untouched as Sakharov called for the abolition of the party's leading role. Gorbachev was enraged by such
speeches but was powerless to prevent them. The Soviet people had never heard of anything like it and
were glued to their televisions almost non stop for days while the Supreme Soviet was in session. The
interest was so high a twenty percent fall in industrial output was officially blamed on the nations political
square eyes. As more political and economic power moved to the republics the Supreme Soviet became
obsolete. Delegates soon choose to attend their republic's soviet over the Supreme Soviet. Gorbachev
began the process of democratisation but he increasingly opposed it as it was taken over from below.
Democracy in the USSR proved to be a disease of the mind. The more democracy Gorbachev sanctioned
the more radical the demands became for faster, wider reform. He was often left reacting to protesters
demands than genuinely introducing reform. The televising of the elected Soviet parliament simply
accelerated the change in people's minds. The old belief of "what can I do" became the new question "how
can I help?"
5

Collapse of the Soviet Union Series

6

Collapse of the Soviet Union Series

5. Ethnic Problems in the Soviet Union
by James Graham
The Soviet Union was the last great world empire. Its borders stretched from Europe to Asia, from the
Arctic Ocean to the Pacific Ocean. Within these borders lived 120 different ethnic groups divided into
fifteen republics and various autonomous regions. Lenin believed nationalism would disappear under
communism and a Soviet people would emerge. This proved to be fundamentally false and Russian
nationalism and beliefs of superiority set the stage for ethnic conflict within the USSR.
The USSR was built on roughly the same territory as the Tsarist Russian empire. Joseph Stalin through
brute force and the slaughtering of national elites welded together the different ethnic groups. The map
shows that although a vast country over half the USSR was sparsely settled or uninhabited. During World
War Two whole races were moved to uninhabited areas on suspicion of co-operating with the Nazis. This
can be seen on the map by Germans (number 33) living in Central Asia. A total of 60 million people lived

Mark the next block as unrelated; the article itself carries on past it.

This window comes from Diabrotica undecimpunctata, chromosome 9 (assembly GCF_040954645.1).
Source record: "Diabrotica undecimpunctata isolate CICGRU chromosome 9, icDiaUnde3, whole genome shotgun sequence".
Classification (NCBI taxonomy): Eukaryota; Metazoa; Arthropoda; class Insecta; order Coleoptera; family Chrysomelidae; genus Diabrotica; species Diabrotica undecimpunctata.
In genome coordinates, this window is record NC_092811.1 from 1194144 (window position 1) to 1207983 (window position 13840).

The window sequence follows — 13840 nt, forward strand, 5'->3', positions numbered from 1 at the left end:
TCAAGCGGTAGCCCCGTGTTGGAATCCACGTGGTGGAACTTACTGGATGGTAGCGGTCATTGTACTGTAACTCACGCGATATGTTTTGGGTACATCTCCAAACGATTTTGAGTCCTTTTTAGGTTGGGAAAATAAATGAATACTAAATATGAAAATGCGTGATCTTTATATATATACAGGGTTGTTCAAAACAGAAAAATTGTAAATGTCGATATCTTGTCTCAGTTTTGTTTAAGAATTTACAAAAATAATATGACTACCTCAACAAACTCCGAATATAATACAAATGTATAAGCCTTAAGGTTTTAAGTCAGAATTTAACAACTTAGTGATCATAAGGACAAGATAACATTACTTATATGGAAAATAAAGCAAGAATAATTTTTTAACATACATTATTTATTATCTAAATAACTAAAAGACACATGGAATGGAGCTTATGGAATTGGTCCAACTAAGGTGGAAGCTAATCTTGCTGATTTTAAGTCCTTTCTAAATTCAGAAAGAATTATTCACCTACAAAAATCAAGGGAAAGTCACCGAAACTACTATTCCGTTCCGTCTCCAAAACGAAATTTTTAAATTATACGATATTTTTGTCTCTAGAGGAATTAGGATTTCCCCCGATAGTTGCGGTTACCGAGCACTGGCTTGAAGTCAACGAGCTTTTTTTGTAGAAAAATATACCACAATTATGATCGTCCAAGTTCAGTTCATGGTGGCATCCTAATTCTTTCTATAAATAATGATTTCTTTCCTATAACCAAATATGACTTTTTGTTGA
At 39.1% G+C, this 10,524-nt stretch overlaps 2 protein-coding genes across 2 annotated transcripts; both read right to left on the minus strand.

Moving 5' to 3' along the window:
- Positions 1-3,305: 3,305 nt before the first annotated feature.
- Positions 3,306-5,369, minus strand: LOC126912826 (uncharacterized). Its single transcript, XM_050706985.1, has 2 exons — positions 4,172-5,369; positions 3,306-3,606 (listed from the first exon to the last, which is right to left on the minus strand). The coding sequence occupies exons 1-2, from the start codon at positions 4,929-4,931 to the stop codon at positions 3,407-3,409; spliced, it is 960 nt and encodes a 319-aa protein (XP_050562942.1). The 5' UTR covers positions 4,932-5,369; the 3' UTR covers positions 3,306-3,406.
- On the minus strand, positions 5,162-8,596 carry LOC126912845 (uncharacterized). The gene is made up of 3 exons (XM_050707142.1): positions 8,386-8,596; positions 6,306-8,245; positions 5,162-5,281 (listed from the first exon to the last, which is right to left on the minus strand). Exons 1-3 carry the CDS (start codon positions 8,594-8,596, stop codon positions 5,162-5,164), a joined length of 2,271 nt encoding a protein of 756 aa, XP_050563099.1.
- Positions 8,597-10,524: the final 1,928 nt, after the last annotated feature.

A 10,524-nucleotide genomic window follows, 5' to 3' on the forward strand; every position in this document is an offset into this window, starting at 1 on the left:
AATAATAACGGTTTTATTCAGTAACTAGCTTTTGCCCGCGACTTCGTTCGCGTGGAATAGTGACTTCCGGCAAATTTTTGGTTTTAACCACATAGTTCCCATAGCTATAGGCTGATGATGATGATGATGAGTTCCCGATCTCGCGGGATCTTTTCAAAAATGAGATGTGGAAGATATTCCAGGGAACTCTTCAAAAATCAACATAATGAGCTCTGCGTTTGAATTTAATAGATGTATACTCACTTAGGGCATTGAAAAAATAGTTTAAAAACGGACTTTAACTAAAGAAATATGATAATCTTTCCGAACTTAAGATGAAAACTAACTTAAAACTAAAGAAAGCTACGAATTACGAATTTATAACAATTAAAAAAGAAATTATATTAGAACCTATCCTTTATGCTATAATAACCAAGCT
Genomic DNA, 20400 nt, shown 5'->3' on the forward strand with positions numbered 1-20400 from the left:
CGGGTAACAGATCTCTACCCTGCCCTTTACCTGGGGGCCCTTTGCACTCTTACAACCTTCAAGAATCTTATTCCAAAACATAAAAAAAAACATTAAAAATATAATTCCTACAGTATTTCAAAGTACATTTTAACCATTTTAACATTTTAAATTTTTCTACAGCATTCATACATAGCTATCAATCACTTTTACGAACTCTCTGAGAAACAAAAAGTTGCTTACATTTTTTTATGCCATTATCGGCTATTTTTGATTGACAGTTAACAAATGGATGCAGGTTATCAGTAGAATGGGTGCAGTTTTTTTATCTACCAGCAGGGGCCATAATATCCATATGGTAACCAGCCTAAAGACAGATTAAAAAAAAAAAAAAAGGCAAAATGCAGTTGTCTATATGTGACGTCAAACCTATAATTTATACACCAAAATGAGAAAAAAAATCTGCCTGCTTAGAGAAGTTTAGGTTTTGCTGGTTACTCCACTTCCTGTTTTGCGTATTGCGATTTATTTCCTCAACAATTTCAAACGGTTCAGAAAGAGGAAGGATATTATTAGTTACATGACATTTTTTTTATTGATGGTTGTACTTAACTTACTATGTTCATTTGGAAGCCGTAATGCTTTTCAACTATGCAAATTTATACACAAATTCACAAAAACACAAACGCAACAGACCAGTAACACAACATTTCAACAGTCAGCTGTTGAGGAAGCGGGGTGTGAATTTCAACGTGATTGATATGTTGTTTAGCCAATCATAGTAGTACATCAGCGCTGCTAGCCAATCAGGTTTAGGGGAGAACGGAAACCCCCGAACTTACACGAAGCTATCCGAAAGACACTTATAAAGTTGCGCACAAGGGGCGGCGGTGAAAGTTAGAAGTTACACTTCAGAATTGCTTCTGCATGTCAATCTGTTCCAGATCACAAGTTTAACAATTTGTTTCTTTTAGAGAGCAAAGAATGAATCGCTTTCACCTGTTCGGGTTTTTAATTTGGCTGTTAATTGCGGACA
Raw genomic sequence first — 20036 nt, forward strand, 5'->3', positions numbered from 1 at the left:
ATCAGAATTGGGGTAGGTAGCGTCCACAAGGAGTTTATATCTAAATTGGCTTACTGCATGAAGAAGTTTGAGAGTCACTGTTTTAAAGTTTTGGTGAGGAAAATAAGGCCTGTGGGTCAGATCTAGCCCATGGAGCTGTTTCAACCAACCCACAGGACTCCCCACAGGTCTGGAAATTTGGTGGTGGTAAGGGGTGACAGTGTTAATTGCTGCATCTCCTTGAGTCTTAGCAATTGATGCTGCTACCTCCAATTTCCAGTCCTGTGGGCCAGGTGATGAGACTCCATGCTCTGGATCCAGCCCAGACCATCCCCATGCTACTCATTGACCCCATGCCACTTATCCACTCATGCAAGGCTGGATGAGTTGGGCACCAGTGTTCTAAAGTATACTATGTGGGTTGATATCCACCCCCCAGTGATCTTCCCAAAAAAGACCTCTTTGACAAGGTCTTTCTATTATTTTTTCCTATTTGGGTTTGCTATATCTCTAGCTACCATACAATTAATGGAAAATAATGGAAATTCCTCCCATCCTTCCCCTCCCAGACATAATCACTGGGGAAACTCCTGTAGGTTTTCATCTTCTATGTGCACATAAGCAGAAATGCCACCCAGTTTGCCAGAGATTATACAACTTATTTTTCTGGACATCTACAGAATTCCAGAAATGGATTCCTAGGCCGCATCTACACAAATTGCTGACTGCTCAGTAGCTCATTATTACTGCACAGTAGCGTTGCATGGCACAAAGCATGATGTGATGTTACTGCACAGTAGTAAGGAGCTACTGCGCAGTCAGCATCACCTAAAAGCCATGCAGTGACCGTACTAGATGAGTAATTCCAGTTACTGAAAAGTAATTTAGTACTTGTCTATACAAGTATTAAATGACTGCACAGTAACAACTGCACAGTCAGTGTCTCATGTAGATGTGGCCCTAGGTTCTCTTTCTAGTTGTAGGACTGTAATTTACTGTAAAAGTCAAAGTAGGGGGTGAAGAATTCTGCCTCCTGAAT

outside their republics. The roots of the Armenian - Azerbaijani conflict over the territory of Nagorno Karabakh can also be seen clearly from the map. A pocket of Armenian people (31) is surrounded on all
sided by Azerbaijani. The Soviet Union had a diverse range of ethnic peoples between its borders.
With a multicultural society, individual republic's demands for independence where always going to cause
chaos in the USSR. Gorbachev could not let one territorial adjustment take place as there were 120
changes wanted by various ethnic groups. He often allowed the groups to fight it out sending in the army
only when the demonstrators started demanding independence. It was to stop anti Soviet demonstrations
that the military entered Baku leaving over 100 dead. Stained with the blood of its own citizens the military
lost much moral authority. The violence only hardened the resolve of the republics to break away from
Moscow. Independence demands often followed a pattern. Problems of language and culture were first
followed by the truth about the past, then the environment, then the economy, then political autonomy,
then the goal of sovereignty and finally independence. In this way the republics could build support for
independence without having to face the full wrath of Moscow.
With a large number of people and entire races living outside their homelands ethnic conflict in the USSR
only needed a spark to ignite. The spark was the economy's collapse. People became jealous and selfish of
what other republics enjoyed. Russians realised they were one of the poorest people and started to
complain. As did wealthier republics like the Baltic states who correctly suspected that they were being
dragged down by the rest of the union. Such realisations could only in the long run lead to demands for
independence.

7

Collapse of the Soviet Union Series

6. Baltic Independence from the Soviet Union
by James Graham
Under Joseph Stalin the USSR re-annexed the Baltic countries in 1940. The independence the Baltic states
had enjoyed since the collapse of the Tsarist empire was over. The pretext for the invasion was the articles
of the Molotov-Ribbentrop pact that acknowledged Nazi Germany's and the USSR's separate spheres of
influence. Stalin promptly invaded Lithuania, Latvia and Estonia and deported or executed anyone who
held nationalist beliefs. Without national elites the USSR gained complete control over the Baltic people
and the articles formed the basis of the post Second World War Soviet state.
The greatest change glasnost made to Soviet culture was the people no longer feared the state. Lithuanian
people not only demonstrated but enjoyed their new found liberty. Demonstrators were often punished
severely in the USSR and throughout the late eighties there was widespread official warnings of violence.
The Lithuanian people were not deterred and the writer estimated 200,000 people risked their lives on
that day alone. The demonstration was in the Lithuanian capital Vilnius and marked the founding congress
of Sajudis. This demonstration and the dozens like it were as much a celebration of the Lithuanian peoples
rebirth of nationalism and pride as a protest against Soviet domination. The two went hand in hand as part
of the Soviet suppression was the banning of patriotic songs and poetry. Sajudis as Mr Cornwell states
started "as a ginger group for reform" soon grew in popularity and became a national front. It gained
support from "old and young", Russians and ethnic Lithuanians alike. The mention of "Stalin's crimes
against Lithuania" is particularly interesting. Stalin's crimes were suppressed and officially denied up until
Gorbachevs appointment. Only glasnost allowed the sorry tail of horror to become known and openly